Steaming Into the Thirties (Part II, cont’d)

The Top-Fermented Steam Beer of Kentucky

This part was to deal with a pre-Prohibition brewer, George F. Goerl, who resumed business after brewing was legalized nationally on April 7, 1933.  I will get to him soon, but first want to expand on my Part II.

I have written often about the lead-up to the re-legalization of beer. Harbingers included author Bob Brown’s arch Let There Be Beer in 1932. A brewing academy was re-established in Chicago, and breweries that made .5% ABV near beer were refurbished and reorganized in anticipation of beer becoming legal again.



Features in the press discussed the beer scene before Prohibition, examining old-time bars and saloons and cultural practices associated with them. German-style beer gardens, music, and sometimes the kinds of beer consumed were all fodder for these pieces.

This journalism looked at what shape the future tavern would take, which of the old breweries might resume business, and the types of beer the public could expect from the new brewing.

This article in August 1932 is the most detailed I have seen for its description of pre-Prohibition beer types. Generally, the everyday press was not over-technical for such matters. By nature, the general media are like that, even today.

But the 1932 piece delved into the technicalities of beer classification. The article originated in the New York World-Telegram and was reprinted in other cities, here we see it in Indianapolis.

The authors were Joseph Mitchell and William O’Brien. Mitchell is the well-known journalist who later immortalized McSorley’s tavern in New Yorker magazine. In the 1932 article, he showed an early interest in beer.



The writing duo evidently researched their subject carefully and probably consulted professionals in the field. On the subject of steam beer, they make a very interesting statement:

Steam beer, a sweet and lively product with only a trace of bitter hop flavor, was popular in San Francisco and Louisville before prohibition. Also known as “common” or “present-use” beer, it was bottled or placed on tap almost as soon as it was made.

This wording echoes, and validates my reasoning that steam beer could be top-fermenting. It goes so far to call Kentucky common beer – which was an ale – steam beer. That is how I read it anyway, as, apart the mention of Louisville, “common” was never a term typically applied to lager.

As one of many examples, see for example the wording in this 1860s ad. But there was common ale and, especially in the pre-lager era (before about 1840), common beer, both top-fermented.

The statement takes in present-use ale. a term that meant lively or cream ales. These were warm-fermented and krausened, either with ale wort or sometimes lager-wort, as I’ve discussed earlier. The journalistic formulation for such live beer is “bottled or placed on tap as soon as it is made”.*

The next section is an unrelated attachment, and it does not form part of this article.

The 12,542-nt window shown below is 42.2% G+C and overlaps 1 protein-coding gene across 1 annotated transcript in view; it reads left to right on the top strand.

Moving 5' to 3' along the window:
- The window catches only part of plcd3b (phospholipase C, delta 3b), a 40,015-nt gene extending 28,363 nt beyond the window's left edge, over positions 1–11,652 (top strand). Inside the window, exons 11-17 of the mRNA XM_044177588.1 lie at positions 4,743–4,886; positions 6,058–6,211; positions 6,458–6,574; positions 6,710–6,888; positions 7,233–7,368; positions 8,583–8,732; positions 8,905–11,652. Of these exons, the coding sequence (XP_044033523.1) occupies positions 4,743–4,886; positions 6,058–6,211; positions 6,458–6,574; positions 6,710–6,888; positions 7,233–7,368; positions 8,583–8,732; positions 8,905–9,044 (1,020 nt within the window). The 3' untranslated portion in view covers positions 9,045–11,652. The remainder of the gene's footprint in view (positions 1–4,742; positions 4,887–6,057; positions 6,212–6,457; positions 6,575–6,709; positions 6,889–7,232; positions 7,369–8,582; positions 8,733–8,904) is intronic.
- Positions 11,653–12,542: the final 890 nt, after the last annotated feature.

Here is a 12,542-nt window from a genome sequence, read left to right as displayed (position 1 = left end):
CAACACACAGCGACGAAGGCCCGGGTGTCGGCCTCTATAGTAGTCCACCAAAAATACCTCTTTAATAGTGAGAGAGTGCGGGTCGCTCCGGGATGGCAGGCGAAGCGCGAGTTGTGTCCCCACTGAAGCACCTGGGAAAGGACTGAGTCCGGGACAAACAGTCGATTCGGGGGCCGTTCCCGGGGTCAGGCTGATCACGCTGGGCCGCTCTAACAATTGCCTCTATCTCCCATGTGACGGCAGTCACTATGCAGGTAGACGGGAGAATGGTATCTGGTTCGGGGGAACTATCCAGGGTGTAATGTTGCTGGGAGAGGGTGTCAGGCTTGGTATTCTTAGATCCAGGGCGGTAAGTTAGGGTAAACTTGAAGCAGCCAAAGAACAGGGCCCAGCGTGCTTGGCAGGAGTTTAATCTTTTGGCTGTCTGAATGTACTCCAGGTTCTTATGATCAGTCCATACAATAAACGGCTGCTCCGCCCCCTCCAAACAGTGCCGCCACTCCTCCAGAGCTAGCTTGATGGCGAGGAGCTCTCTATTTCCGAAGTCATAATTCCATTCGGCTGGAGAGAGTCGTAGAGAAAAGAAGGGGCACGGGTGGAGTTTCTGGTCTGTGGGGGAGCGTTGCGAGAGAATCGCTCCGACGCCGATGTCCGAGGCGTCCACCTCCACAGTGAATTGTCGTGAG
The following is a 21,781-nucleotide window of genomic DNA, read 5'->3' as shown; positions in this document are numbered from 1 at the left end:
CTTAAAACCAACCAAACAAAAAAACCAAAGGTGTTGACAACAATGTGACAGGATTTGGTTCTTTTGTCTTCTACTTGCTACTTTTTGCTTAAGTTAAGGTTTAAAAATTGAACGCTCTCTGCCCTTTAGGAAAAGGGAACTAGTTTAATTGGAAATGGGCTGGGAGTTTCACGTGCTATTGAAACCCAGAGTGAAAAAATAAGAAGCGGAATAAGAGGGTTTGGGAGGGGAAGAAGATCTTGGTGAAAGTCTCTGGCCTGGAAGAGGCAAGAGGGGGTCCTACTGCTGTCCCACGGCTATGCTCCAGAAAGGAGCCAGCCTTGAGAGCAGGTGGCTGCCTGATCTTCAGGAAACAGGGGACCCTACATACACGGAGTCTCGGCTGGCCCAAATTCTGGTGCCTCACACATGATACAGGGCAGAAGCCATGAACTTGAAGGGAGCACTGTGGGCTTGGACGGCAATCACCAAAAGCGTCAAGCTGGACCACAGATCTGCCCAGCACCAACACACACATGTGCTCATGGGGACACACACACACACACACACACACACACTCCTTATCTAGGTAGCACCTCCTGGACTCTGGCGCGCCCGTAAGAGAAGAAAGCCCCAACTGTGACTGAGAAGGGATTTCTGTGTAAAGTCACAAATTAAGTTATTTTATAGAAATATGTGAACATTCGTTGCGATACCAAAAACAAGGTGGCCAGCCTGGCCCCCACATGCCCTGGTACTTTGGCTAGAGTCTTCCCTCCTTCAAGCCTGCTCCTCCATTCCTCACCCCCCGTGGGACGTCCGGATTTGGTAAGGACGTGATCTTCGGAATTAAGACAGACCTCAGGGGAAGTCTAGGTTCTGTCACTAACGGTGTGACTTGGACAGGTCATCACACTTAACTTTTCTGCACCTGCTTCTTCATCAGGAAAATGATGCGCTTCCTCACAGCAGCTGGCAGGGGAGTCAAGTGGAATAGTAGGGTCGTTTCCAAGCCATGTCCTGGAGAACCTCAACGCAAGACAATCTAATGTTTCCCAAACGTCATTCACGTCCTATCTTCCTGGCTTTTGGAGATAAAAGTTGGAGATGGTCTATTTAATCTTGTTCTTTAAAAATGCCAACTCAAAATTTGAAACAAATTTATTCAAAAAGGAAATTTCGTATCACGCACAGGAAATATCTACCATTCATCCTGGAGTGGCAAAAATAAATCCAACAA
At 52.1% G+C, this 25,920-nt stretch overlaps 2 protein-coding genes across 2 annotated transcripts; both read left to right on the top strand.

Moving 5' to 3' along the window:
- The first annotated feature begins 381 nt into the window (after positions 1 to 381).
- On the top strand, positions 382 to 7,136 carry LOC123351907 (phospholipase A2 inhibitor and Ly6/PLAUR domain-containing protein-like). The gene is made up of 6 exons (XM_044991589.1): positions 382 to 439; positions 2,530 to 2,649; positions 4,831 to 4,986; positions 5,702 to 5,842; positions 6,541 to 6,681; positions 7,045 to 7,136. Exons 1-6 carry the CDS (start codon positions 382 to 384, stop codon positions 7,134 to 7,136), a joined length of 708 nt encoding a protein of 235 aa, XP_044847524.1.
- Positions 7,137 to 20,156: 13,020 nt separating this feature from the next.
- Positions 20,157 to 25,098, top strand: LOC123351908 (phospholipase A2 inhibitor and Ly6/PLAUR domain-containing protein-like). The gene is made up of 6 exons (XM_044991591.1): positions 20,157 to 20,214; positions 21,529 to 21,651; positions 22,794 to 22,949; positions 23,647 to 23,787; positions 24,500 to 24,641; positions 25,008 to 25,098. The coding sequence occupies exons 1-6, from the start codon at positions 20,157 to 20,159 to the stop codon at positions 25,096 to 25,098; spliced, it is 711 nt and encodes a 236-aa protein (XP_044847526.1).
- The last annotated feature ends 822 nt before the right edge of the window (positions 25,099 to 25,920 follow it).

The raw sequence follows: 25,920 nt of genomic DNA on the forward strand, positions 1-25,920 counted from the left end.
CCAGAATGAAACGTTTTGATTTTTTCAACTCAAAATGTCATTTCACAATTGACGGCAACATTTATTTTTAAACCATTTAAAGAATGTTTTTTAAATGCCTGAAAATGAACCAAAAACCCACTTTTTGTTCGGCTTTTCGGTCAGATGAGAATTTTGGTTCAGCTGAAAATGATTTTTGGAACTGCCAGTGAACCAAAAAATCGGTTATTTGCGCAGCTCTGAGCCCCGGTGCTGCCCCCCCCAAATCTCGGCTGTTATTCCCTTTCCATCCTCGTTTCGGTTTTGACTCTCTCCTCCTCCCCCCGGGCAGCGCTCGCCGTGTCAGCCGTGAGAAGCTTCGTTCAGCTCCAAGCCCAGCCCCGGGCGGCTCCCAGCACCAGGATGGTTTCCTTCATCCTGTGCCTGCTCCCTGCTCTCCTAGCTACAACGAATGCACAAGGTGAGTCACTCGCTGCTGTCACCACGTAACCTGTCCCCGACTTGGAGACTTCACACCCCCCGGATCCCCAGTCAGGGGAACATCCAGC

This shows that in practical brewing, all these types were considered of a piece. The shallow clarifier pans of California practice are not mentioned. The elements common to each are a warm, therefore quick fermentation and an actively fermenting, especially lively product when tapped.

Certainly, classification narrows and widens with the context and purposes of the writer, but to flat out call Kentucky common beer steam beer tells us something. Even a curious layman couldn’t make this up; it had to come from consultations they made.

California Common is the name used today to describe the steam beer style, speaking generically. This arose in that Anchor Brewing in San Francisco has trademarked the term “steam beer”. So when other brewers make the style, they cannot call it steam beer but use the term California common.

A term historically associated with ale-brewing became attached finally to a lager beer, and for good reason given the connections mentioned.

N.B. “Sweet” may seem an odd term for steam or California common beer, but fermentation limits could be restrained in the old days. One of the c. 1900 treatments of steam beer I mentioned stated that fermentation prior to krausening stopped at only 50%. Even well-hopped beer would seem less bitter with that degree of residual extract.

For Part III see here.


*This class must be distinguished from the ale, often called sparkling or cold sparkling, that blended krausen with a matured, still ale. The latter had a mature character lacking in cream or lively ale strictly so-called, but “present-use” sometimes was used to mean either.


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